Tony-land bank question - Posted by patsears

Posted by patsears on October 25, 2005 at 20:58:36:


Tony-land bank question - Posted by patsears

Posted by patsears on October 24, 2005 at 21:29:36:


I’ve got you’re book and read the land bank part, where you, instead of selling to pull your profit out, you hold onto the property for around a year, then refinance and pull your cash out that way to invest in more deals. My only question is, how many times, realistically, can you do this before the banks look at your credit report and say you’re over-extended? I would’nt think you could do it forever, even if all your properties were flush with equity and making a profit.

Am I wrong?


Re: Tony-land bank question - Posted by Tony Colella

Posted by Tony Colella on October 25, 2005 at 07:45:50:

Good question.

Banking is a game, in and of itself. I do not believe there is any certain number of deals per se that you can do with a bank before they cut you off but at some point each investor does seem to reach what we call the “glass ceiling” with an individual bank.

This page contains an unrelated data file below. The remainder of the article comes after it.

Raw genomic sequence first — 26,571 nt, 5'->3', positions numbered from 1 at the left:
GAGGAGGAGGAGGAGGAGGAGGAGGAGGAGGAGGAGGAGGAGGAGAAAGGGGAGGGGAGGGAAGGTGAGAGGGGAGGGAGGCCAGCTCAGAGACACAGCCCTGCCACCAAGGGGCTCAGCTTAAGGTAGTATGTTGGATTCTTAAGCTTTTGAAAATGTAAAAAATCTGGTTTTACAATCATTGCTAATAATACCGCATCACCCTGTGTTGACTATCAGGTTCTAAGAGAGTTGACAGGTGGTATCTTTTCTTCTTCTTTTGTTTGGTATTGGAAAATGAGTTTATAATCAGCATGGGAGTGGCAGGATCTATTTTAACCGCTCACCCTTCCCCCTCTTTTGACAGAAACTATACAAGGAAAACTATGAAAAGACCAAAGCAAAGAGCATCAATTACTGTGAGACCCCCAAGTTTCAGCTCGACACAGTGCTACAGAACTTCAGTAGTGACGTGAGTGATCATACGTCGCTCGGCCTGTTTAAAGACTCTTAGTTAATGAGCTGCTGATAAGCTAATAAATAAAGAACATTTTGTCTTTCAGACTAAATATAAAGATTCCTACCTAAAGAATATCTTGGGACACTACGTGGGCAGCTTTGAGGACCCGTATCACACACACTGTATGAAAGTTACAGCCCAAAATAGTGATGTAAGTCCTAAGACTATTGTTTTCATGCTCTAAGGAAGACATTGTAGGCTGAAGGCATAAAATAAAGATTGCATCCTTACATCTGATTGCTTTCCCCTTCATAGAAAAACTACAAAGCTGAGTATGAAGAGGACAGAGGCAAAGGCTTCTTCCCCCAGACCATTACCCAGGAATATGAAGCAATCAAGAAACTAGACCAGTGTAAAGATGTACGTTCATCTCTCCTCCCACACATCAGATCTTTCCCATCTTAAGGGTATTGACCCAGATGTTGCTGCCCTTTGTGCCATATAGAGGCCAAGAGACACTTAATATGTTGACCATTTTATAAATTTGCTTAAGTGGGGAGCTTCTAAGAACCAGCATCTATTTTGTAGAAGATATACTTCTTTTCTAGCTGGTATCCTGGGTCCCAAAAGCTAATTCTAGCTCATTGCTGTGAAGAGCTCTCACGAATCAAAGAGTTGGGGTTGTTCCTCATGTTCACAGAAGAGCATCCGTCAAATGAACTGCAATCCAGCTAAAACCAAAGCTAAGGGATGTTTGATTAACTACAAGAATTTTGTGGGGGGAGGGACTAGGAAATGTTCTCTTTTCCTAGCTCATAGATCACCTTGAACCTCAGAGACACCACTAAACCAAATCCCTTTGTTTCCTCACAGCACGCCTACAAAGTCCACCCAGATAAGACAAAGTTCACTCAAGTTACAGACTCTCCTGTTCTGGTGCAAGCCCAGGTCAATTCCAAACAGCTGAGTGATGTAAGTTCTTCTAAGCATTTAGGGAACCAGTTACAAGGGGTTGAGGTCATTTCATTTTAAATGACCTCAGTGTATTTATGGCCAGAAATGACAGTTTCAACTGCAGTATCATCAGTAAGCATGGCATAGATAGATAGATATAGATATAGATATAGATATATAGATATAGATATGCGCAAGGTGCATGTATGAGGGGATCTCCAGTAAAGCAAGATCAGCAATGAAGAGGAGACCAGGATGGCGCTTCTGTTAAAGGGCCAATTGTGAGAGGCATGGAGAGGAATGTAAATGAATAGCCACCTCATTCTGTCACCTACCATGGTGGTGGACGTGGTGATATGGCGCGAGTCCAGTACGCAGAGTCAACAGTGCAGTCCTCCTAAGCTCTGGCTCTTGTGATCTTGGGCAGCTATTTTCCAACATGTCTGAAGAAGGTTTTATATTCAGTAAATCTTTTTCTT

This is quite common and is by no means unique to land/home deals. I have found that commercial players as well as stick built investors have the same problem. Because land/home packages are less expensive then stick built properties, it takes longer to hit the glass ceiling.

The solution is to establish good lending relations with several banks. The higher the player is on the acquisition ladder, the more likely they are to face the glass ceiling in an individual bank. We then work with other banks until we feel resistance or strike their glass ceiling.

As best I can tell, banks reach a comfort level, even if you are doing great, cash flow is good and equity is good but they decide they want to share the ?risk? with other lenders just to be sure. When we go to other banks and do more deals we may well be able to come back to the original bank and begin again. I suppose it is a means for the investor to prove themselves to be professionals and not some fly by night investor. Time in the game translates to experience that the bank also wants to see but the only way to get that experience is to get into the game. That is why we find the land bank so successful. The 12 month seasoning is the beginning of the documentation of your experience.

In time, working with banks for small loans becomes more difficult than working with banks for larger loans. It?s almost as if you have to find a way to leap over the glass ceiling and stay above it for a bit before the bank looks up and asks for you business back.